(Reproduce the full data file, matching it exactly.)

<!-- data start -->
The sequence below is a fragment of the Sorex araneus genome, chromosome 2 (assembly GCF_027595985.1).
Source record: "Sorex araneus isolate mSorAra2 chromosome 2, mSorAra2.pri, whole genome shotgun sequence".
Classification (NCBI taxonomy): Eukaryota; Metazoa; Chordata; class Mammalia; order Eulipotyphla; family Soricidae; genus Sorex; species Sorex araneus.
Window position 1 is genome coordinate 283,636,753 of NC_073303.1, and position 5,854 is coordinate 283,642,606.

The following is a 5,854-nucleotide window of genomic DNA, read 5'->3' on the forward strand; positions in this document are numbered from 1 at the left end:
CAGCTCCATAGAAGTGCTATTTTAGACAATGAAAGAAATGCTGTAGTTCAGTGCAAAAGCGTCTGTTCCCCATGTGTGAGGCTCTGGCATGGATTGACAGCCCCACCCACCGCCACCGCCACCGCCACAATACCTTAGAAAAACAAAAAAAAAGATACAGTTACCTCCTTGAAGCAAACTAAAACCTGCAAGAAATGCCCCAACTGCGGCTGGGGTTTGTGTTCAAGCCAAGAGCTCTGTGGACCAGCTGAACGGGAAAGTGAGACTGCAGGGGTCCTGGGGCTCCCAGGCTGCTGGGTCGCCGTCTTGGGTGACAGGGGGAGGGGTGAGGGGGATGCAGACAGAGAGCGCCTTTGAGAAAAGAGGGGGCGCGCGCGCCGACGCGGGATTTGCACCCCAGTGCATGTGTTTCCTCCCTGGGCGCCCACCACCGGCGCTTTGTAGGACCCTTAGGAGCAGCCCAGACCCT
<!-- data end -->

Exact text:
The sequence below is a fragment of the Sorex araneus genome, chromosome 2 (assembly GCF_027595985.1).
Source record: "Sorex araneus isolate mSorAra2 chromosome 2, mSorAra2.pri, whole genome shotgun sequence".
Classification (NCBI taxonomy): Eukaryota; Metazoa; Chordata; class Mammalia; order Eulipotyphla; family Soricidae; genus Sorex; species Sorex araneus.
Window position 1 is genome coordinate 283,636,753 of NC_073303.1, and position 5,854 is coordinate 283,642,606.

The following is a 5,854-nucleotide window of genomic DNA, read 5'->3' on the forward strand; positions in this document are numbered from 1 at the left end:
CAGCTCCATAGAAGTGCTATTTTAGACAATGAAAGAAATGCTGTAGTTCAGTGCAAAAGCGTCTGTTCCCCATGTGTGAGGCTCTGGCATGGATTGACAGCCCCACCCACCGCCACCGCCACCGCCACAATACCTTAGAAAAACAAAAAAAAAGATACAGTTACCTCCTTGAAGCAAACTAAAACCTGCAAGAAATGCCCCAACTGCGGCTGGGGTTTGTGTTCAAGCCAAGAGCTCTGTGGACCAGCTGAACGGGAAAGTGAGACTGCAGGGGTCCTGGGGCTCCCAGGCTGCTGGGTCGCCGTCTTGGGTGACAGGGGGAGGGGTGAGGGGGATGCAGACAGAGAGCGCCTTTGAGAAAAGAGGGGGCGCGCGCGCCGACGCGGGATTTGCACCCCAGTGCATGTGTTTCCTCCCTGGGCGCCCACCACCGGCGCTTTGTAGGACCCTTAGGAGCAGCCCAGACCCT